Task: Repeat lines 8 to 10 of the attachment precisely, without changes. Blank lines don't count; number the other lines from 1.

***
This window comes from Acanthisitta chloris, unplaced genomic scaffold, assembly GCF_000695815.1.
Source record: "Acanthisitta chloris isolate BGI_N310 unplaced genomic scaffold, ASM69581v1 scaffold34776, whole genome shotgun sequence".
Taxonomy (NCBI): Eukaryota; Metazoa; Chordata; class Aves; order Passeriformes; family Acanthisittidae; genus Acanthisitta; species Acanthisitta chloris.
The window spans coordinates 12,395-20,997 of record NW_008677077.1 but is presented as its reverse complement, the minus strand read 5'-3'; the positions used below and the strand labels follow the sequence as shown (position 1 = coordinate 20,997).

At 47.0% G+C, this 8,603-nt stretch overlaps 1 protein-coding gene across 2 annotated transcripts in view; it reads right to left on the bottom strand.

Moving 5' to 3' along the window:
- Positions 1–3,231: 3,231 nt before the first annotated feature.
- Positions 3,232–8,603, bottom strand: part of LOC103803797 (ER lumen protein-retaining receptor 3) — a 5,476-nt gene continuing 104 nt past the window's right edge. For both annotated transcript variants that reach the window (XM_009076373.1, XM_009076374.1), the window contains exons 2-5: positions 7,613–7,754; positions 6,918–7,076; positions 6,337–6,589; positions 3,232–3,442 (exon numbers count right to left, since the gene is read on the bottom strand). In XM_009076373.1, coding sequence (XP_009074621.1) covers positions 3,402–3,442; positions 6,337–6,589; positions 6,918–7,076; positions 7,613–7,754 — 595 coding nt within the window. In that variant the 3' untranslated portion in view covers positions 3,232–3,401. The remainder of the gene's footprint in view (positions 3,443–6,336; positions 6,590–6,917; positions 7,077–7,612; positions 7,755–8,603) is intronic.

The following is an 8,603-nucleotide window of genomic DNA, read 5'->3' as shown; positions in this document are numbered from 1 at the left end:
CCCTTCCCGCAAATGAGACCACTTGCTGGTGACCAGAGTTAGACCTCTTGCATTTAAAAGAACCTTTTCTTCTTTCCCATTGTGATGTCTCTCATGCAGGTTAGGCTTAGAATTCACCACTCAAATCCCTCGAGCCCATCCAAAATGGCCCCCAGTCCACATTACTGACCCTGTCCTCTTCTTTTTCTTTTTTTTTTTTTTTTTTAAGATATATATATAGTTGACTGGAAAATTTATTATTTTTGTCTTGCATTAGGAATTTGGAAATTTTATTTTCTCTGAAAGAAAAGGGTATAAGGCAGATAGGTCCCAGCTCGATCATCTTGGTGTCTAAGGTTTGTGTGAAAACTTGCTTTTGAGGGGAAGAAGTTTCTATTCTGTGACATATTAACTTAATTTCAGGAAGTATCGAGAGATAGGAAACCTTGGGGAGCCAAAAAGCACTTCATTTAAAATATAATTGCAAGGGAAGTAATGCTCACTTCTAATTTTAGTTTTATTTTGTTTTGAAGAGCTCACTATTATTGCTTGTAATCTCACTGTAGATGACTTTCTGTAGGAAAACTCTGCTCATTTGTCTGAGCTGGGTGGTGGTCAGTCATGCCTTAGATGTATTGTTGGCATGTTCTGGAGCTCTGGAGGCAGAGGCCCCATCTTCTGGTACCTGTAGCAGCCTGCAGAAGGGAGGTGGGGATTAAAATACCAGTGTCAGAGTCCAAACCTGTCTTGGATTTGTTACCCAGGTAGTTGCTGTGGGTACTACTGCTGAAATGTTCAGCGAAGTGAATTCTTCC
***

- Positions 3,232–8,603, bottom strand: part of LOC103803797 (ER lumen protein-retaining receptor 3) — a 5,476-nt gene continuing 104 nt past the window's right edge. For both annotated transcript variants that reach the window (XM_009076373.1, XM_009076374.1), the window contains exons 2-5: positions 7,613–7,754; positions 6,918–7,076; positions 6,337–6,589; positions 3,232–3,442 (exon numbers count right to left, since the gene is read on the bottom strand). In XM_009076373.1, coding sequence (XP_009074621.1) covers positions 3,402–3,442; positions 6,337–6,589; positions 6,918–7,076; positions 7,613–7,754 — 595 coding nt within the window. In that variant the 3' untranslated portion in view covers positions 3,232–3,401. The remainder of the gene's footprint in view (positions 3,443–6,336; positions 6,590–6,917; positions 7,077–7,612; positions 7,755–8,603) is intronic.

The following is an 8,603-nucleotide window of genomic DNA, read 5'->3' as shown; positions in this document are numbered from 1 at the left end:
CCCTTCCCGCAAATGAGACCACTTGCTGGTGACCAGAGTTAGACCTCTTGCATTTAAAAGAACCTTTTCTTCTTTCCCATTGTGATGTCTCTCATGCAGGTTAGGCTTAGAATTCACCACTCAAATCCCTCGAGCCCATCCAAAATGGCCCCCAGTCCACATTACTGACCCTGTCCTCTTCTTTTTCTTTTTTTTTTTTTTTTTTAAGATATATATATAGTTGACTGGAAAATTTATTATTTTTGTCTTGCATTAGGAATTTGGAAATTTTATTTTCTCTGAAAGAAAAGGGTATAAGGCAGATAGGTCCCAGCTCGATCATCTTGGTGTCTAAGGTTTGTGTGAAAACTTGCTTTTGAGGGGAAGAAGTTTCTATTCTGTGACATATTAACTTAATTTCAGGAAGTATCGAGAGATAGGAAACCTTGGGGAGCCAAAAAGCACTTCATTTAAAATATAATTGCAAGGGAAGTAATGCTCACTTCTAATTTTAGTTTTATTTTGTTTTGAAGAGCTCACTATTATTGCTTGTAATCTCACTGTAGATGACTTTCTGTAGGAAAACTCTGCTCATTTGTCTGAGCTGGGTGGTGGTCAGTCATGCCTTAGATGTATTGTTGGCATGTTCTGGAGCTCTGGAGGCAGAGGCCCCATCTTCTGGTACCTGTAGCAGCCTGCAGAAGGGAGGTGGGGATTAAAATACCAGTGTCAGAGTCCAAACCTGTCTTGGATTTGTTACCCAGGTAGTTGCTGTGGGTACTACTGCTGAAATGTTCAGCGAAGTGAATTCTTCC